I must have been about five years old when I was sent to Potters for some currant teacakes and I picked off the currants on the outside. This was wartime and we had very little sweet stuff. Then my little fingers delved for those currants just below the surface. Then the ones a bit deeper ... we lived just round the corner and across the road but by the time I'd dawdled home the tea cakes were like a rabbit warren. How did I think I could get away with it???

6. Drifting to interesting places... childhood memories of bread.
Fascinating hearing your memories, Mary.
Do you make teacakes yourself now? They must have looked like Swiss cheese when you finally got them home. All the bread, and big holes where the currants used to be. Yes, a rabbit warren. I look forward to hearing of Potters Bakery.
Another memory I have of bread, is of my grandpa. He had a funny way of buttering the bread first, then cutting the slice off. Well, it was funny to me at the time.
Then there was one of my friends. You remembered chip butties, well this guy made sugar sandwiches. White sugar. Not the best diet for a growing lad. Toast was what I liked. Every day, on returning home from school, I would make some. And if we had meat for dinner I always had to leave space for a meat sandwich. Dessert.

7. For Mark in Bhutan
So yesterday we happened to be going to town by a different route, one which took me past my now-gone primary school, the now-gone swimming/public baths and wash house and the parade of shops where Potters bakey was.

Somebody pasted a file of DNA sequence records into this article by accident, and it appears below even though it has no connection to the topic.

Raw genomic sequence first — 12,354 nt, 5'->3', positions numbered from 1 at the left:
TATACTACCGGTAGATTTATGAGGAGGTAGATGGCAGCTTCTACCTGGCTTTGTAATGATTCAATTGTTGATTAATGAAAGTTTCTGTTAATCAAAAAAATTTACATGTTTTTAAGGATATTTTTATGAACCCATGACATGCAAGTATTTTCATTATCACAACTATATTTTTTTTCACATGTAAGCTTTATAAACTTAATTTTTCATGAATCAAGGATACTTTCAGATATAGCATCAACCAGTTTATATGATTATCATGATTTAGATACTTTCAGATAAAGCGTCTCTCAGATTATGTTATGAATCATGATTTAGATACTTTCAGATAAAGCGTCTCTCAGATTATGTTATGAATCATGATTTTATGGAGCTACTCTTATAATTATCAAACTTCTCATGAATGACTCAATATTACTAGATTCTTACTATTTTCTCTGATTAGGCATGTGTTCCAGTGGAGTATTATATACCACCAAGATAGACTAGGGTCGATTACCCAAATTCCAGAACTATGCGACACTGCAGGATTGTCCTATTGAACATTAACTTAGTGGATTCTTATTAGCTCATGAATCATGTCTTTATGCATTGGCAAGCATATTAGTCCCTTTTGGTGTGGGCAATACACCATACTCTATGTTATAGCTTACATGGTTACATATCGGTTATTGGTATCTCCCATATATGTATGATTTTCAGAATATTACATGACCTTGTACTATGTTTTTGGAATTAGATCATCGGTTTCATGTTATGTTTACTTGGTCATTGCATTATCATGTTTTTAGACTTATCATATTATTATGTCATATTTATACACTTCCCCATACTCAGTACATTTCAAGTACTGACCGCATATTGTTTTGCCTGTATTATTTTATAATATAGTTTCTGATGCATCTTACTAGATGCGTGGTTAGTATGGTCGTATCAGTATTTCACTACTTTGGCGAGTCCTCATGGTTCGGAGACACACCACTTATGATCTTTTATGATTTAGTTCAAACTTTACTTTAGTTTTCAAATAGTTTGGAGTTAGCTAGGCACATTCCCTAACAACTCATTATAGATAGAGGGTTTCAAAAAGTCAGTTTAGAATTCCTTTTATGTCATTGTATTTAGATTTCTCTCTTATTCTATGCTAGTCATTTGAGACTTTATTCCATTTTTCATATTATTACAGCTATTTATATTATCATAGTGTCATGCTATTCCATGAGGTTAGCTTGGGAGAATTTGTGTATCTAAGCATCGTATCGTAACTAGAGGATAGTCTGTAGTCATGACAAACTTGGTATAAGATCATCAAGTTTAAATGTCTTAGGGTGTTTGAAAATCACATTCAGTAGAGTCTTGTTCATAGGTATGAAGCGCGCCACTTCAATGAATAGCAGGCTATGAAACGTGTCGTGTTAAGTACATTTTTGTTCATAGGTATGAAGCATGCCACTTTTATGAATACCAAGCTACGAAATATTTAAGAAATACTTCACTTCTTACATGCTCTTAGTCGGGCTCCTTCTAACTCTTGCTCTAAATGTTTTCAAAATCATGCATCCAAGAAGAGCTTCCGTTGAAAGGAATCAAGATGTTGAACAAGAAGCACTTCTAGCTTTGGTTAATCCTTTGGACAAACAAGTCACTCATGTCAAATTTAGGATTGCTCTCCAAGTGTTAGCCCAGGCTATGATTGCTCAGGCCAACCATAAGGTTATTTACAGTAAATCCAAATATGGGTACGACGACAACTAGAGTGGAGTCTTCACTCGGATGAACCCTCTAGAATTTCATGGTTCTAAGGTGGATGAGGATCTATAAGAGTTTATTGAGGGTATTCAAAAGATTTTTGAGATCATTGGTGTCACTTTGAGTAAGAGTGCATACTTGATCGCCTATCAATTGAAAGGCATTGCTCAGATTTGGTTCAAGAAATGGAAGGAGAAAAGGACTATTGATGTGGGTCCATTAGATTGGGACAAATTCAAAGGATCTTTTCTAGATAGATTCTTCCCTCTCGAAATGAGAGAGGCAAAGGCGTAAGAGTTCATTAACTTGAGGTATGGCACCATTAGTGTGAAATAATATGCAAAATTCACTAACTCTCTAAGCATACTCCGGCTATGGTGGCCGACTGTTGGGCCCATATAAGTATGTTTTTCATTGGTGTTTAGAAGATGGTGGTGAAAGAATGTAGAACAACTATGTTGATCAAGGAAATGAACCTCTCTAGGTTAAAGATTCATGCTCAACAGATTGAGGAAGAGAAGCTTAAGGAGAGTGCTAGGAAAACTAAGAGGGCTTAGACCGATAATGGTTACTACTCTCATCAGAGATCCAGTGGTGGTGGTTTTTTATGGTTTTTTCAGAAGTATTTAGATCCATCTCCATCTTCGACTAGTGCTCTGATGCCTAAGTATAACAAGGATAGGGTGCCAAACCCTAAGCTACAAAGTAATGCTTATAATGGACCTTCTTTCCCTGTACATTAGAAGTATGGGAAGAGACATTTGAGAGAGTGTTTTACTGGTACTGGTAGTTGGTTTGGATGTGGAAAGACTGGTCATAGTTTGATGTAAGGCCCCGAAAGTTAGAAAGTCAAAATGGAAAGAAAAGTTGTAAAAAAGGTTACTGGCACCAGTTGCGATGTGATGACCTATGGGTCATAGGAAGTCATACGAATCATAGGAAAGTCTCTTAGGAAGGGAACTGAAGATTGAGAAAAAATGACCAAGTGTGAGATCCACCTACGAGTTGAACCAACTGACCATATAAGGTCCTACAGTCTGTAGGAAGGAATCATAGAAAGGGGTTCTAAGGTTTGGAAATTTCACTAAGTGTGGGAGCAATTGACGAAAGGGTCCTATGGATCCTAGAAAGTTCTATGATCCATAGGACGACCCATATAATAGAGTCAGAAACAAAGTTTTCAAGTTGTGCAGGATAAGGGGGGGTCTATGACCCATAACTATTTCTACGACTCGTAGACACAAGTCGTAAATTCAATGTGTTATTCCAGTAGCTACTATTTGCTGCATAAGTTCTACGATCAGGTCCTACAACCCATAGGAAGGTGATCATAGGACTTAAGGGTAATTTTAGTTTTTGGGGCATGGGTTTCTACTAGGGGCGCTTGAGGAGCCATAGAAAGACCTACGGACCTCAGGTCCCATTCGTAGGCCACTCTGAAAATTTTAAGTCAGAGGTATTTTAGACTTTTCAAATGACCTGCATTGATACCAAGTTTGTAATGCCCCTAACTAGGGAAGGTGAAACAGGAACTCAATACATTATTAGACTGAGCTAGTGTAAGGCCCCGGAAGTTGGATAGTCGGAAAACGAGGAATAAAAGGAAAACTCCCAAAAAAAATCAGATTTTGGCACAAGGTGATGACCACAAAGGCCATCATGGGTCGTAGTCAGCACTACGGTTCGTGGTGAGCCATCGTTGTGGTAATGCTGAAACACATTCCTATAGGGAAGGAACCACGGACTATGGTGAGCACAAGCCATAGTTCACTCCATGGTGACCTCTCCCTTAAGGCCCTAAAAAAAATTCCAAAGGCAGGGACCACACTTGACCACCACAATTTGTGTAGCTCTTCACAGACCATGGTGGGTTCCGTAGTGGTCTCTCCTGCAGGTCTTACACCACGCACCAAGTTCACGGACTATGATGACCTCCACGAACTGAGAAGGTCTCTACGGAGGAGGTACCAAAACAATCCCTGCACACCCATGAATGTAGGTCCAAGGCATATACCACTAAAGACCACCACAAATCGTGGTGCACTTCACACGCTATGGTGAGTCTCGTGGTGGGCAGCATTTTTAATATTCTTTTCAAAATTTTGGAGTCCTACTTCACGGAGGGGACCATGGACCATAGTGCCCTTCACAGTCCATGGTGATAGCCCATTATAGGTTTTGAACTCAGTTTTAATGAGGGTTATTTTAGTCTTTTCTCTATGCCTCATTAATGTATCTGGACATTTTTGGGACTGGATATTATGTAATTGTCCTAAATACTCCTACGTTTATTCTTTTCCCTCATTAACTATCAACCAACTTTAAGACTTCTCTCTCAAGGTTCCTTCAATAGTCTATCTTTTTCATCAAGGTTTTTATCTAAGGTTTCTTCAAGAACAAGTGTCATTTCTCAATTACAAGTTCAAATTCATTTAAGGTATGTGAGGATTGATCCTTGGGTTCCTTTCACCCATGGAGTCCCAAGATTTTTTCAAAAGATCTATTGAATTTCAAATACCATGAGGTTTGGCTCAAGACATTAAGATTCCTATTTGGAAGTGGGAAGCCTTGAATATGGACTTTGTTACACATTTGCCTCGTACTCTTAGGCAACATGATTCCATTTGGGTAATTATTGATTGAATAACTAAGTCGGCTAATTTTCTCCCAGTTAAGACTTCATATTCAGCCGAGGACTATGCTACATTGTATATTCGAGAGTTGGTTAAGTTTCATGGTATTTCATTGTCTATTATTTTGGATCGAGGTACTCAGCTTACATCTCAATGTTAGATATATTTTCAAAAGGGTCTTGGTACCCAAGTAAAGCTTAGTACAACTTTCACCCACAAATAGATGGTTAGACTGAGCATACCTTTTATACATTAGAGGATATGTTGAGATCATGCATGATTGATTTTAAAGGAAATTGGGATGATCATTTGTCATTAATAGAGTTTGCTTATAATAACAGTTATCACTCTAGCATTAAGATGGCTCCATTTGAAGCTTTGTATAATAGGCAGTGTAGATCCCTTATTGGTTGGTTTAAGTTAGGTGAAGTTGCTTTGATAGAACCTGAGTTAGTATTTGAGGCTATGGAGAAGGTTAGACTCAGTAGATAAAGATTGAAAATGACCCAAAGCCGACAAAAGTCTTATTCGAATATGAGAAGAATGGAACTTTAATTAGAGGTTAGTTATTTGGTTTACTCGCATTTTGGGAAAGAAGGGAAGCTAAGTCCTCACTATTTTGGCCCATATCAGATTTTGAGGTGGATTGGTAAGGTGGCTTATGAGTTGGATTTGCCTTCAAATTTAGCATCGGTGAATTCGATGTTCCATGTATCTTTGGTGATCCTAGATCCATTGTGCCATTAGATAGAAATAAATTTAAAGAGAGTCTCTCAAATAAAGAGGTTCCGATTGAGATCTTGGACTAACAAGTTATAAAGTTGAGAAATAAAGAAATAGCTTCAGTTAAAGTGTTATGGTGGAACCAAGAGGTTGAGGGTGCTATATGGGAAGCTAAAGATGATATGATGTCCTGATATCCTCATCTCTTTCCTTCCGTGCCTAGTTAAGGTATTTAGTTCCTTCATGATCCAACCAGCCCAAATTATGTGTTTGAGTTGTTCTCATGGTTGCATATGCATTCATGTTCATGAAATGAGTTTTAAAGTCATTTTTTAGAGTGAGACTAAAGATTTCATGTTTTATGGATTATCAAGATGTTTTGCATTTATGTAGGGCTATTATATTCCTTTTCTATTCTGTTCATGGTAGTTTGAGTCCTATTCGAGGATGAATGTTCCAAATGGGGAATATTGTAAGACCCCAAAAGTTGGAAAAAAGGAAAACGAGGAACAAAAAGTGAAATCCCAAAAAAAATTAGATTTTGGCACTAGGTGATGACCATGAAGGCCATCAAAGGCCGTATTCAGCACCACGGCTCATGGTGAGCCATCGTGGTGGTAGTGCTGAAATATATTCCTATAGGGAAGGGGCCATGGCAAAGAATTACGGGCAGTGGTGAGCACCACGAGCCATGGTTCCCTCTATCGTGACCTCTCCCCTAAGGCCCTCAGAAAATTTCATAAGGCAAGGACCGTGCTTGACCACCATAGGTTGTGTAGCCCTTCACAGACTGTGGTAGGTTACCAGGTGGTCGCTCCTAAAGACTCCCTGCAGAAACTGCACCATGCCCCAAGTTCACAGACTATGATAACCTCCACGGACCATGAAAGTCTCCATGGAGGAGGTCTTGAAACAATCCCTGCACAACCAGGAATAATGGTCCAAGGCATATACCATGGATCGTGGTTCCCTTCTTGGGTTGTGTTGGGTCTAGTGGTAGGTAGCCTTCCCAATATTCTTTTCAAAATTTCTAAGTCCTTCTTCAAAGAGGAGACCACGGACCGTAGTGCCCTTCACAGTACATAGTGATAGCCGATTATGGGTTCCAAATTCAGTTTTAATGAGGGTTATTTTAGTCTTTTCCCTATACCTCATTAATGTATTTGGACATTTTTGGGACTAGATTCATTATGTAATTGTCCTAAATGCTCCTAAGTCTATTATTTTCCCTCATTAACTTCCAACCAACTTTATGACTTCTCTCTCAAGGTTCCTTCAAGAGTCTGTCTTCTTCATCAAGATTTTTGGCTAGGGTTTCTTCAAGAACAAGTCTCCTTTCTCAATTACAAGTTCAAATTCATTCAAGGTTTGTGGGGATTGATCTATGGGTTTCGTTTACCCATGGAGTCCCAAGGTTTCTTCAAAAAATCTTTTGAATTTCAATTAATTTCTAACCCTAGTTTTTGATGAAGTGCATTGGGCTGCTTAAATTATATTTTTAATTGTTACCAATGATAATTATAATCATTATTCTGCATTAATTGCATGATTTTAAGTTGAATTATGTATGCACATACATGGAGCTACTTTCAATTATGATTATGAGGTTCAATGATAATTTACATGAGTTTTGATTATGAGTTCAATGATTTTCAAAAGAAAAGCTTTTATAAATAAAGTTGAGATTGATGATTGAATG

It's not there any longer, nor is Dobson's the sweet shop not the fish and chip shop not the strangely shaped off-licence on the pointed corner of two roads.
Nor is the street where I was brought up.
I wish I hadn't gone now, it was depressing. And I blame you for asking! :-)


  1. I don't know about the bread, but while finishing a motorbike ride last weekend with some friends, we shared a hipflask with scotch. It never seemed to finish at first and one friend asked the other (in Urdu), 'what is the English word for xxxx' (xxxx being an Urdu word/ phrase, which I can't remember, that essentially means: "when something is shared, it increases" (a bit like loaves and fishes and biblical scenes). The response was: "I don't think that happens in English".

  2. Carl, I can think of something else which increases when you share it.

    Did you see that an Indian whisky recently came third in an international competition? "Amrut Fusion", a cunning blend of Scottish and Indian barleys. Fused in Bangalore. Is that where they made the bomb? Our Maruti car is another Indian fusion. Not as strong as the whisky.

  3. This is the quite simply the best Spreydon influenced Himalayan blog I've ever read.

    You know I only let you win that day. I can't stand seeing a grown man cry.

    We're still frequently barbecuing squid. The Chinese have terracotta firepots too. Not quite as good as the Japanese ones - they're intended for heating claypots and have big holes in the side - but they do the job.

    I've just been reading Stieg Larsson too. I don't want to give too much away, but she solves Fermat's riddle, gets shot in the head at point blank range and buried, and then digs herself out of her grave all in a couple of pages.

    Bye Sweetie